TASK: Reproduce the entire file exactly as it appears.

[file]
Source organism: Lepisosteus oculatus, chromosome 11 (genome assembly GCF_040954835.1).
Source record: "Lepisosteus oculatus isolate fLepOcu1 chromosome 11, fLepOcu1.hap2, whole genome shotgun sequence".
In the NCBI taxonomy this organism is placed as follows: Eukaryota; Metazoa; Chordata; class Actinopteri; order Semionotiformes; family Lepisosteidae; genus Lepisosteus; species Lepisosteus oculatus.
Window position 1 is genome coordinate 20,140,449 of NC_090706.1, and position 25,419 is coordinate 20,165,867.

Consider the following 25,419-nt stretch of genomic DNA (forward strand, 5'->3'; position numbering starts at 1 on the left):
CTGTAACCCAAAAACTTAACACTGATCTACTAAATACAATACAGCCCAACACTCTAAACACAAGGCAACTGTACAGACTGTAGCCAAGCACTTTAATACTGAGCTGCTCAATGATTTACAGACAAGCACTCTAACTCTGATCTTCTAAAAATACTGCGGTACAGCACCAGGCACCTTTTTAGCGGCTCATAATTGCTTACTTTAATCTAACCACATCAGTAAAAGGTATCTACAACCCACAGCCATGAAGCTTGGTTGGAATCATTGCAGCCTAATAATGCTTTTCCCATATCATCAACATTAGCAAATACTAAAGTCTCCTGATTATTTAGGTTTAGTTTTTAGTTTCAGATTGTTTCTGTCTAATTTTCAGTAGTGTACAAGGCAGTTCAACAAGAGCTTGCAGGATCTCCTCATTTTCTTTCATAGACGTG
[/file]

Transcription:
Source organism: Lepisosteus oculatus, chromosome 11 (genome assembly GCF_040954835.1).
Source record: "Lepisosteus oculatus isolate fLepOcu1 chromosome 11, fLepOcu1.hap2, whole genome shotgun sequence".
In the NCBI taxonomy this organism is placed as follows: Eukaryota; Metazoa; Chordata; class Actinopteri; order Semionotiformes; family Lepisosteidae; genus Lepisosteus; species Lepisosteus oculatus.
Window position 1 is genome coordinate 20,140,449 of NC_090706.1, and position 25,419 is coordinate 20,165,867.

Consider the following 25,419-nt stretch of genomic DNA (forward strand, 5'->3'; position numbering starts at 1 on the left):
CTGTAACCCAAAAACTTAACACTGATCTACTAAATACAATACAGCCCAACACTCTAAACACAAGGCAACTGTACAGACTGTAGCCAAGCACTTTAATACTGAGCTGCTCAATGATTTACAGACAAGCACTCTAACTCTGATCTTCTAAAAATACTGCGGTACAGCACCAGGCACCTTTTTAGCGGCTCATAATTGCTTACTTTAATCTAACCACATCAGTAAAAGGTATCTACAACCCACAGCCATGAAGCTTGGTTGGAATCATTGCAGCCTAATAATGCTTTTCCCATATCATCAACATTAGCAAATACTAAAGTCTCCTGATTATTTAGGTTTAGTTTTTAGTTTCAGATTGTTTCTGTCTAATTTTCAGTAGTGTACAAGGCAGTTCAACAAGAGCTTGCAGGATCTCCTCATTTTCTTTCATAGACGTG